Thirteen Bulldogs receive post-season honors

An eight-game winning streak, a conference championship and advancing to the state semifinals caught the attention of coaches this year, who voted nine members of the Lovell Bulldogs football team to the 2A West All-Conference team announced this week.

Four of the nine Bulldogs were also named to the Class 2A All-State team, and four additional players earned second-team all-conference honors.

Lovell (8-2) opened the season with a non-conference loss at Big Horn, won seven in a row including six conference games, and beat Thermopolis in the first round of the playoffs before falling to Glenrock in the state semifinals, 13-10 in overtime.

“Obviously, we were really fortunate as far as all-conference selections go,” coach Doug Hazen said. “Typically, when you win the conference you have a lot of good players, which we did.”

Hazen was named the co-2A Conference Coach of the Year, along with Marty Wrage of Greybull.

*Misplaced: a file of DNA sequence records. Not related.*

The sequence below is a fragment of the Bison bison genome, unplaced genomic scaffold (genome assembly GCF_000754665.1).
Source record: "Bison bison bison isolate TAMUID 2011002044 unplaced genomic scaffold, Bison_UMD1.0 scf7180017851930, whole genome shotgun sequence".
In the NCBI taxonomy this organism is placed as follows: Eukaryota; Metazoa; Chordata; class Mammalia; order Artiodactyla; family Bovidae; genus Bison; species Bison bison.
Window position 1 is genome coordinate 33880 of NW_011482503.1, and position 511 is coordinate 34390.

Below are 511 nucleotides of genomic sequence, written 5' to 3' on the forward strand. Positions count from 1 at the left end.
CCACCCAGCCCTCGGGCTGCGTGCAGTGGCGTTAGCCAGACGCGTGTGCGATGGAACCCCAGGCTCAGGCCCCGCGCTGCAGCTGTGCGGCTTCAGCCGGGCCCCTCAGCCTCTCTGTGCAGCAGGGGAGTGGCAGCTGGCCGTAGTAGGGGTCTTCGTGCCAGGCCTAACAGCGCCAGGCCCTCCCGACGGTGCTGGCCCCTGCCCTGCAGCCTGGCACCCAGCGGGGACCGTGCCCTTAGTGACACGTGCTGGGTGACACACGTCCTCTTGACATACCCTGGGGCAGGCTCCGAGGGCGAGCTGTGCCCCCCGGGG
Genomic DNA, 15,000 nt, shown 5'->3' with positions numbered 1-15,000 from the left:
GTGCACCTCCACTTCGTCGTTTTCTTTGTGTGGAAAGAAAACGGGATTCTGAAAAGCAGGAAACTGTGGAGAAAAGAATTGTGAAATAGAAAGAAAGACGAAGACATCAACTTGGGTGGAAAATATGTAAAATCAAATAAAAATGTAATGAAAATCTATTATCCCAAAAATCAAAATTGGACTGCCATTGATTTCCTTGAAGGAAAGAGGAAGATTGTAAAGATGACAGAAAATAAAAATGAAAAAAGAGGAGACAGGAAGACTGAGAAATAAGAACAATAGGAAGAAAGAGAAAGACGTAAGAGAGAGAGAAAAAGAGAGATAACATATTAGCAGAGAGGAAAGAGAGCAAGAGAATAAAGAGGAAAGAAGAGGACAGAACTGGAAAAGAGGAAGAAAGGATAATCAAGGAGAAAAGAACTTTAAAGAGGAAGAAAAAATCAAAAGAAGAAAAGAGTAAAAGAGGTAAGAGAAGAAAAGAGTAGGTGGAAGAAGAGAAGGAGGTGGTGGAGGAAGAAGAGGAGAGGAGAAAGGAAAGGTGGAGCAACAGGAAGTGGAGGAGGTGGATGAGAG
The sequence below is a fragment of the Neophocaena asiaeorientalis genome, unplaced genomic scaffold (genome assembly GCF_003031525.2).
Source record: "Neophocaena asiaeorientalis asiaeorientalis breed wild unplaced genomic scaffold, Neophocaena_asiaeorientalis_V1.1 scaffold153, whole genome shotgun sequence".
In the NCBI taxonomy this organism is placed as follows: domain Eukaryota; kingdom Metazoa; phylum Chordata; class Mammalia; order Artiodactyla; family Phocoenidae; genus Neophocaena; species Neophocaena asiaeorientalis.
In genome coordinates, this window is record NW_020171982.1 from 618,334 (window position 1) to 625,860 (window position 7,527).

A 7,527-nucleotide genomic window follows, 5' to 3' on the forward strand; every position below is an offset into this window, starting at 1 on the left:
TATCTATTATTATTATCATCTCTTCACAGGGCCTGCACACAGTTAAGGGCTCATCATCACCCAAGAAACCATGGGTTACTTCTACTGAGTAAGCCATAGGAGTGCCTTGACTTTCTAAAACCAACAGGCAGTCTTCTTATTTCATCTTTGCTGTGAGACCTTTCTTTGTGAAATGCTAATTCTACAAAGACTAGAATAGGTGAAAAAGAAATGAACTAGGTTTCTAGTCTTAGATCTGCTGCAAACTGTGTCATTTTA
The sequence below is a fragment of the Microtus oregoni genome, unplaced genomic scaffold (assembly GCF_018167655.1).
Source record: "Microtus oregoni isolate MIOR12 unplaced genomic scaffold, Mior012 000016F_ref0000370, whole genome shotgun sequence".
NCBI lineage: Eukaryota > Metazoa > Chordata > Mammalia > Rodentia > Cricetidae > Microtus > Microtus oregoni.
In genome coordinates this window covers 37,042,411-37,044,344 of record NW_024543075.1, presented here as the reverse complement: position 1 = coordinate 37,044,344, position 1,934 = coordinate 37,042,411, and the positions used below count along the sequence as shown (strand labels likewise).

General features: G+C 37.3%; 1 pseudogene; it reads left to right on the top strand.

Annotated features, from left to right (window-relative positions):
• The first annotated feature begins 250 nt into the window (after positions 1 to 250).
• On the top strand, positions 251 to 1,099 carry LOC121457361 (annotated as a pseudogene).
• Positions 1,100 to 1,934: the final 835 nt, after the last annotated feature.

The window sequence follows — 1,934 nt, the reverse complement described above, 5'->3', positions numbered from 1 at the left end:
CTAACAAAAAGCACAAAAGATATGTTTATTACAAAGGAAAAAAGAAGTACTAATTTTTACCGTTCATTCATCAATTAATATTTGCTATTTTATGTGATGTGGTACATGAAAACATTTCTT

Named all-state for the Bulldogs were seniors Beau Green, Nic Haskell and Konner Davis, and junior Jaret Collins. Green was named for the second consecutive season.

Joining the quartet on the all-conference first team were senior Merrill Beck and juniors Riley Abraham, Trace Murphey, Brandon Teter and Tyler Teter.

Earning second-team all-conference notice were seniors Kenneth Powell and Jacob Winterholler and juniors Kade Gifford and Kaleb Mayes.

Quarterback Green was third in Class 2A this year in all-purpose yardage with 1,875 yards, according to The senior completed 72 of 168 passes for 1,092 yards and 10 touchdowns, with only three interceptions, and he rushed for 783 yards and nine touchdowns on 145 attempts, a 5.4-yard average.

On defense, Green was third on the team in defensive stats with 121 points in 10 games as a safety, with 57 tackles (22 solo), seven pass breakups and four interceptions.

“Beau meant a ton to this team,” Hazen said. “He was a team captain and was the first three-year starter at quarterback I’ve coached. He was a guy who kind of rallied the troops. He’s been there and played in big games before. He set the tempo in practice.

“He commanded our offense really well. He ran the ball extra hard this year and emerged as a real running threat. When we moved him to safety, that’s when we began to take off defensively. He played the run as well as the pass.”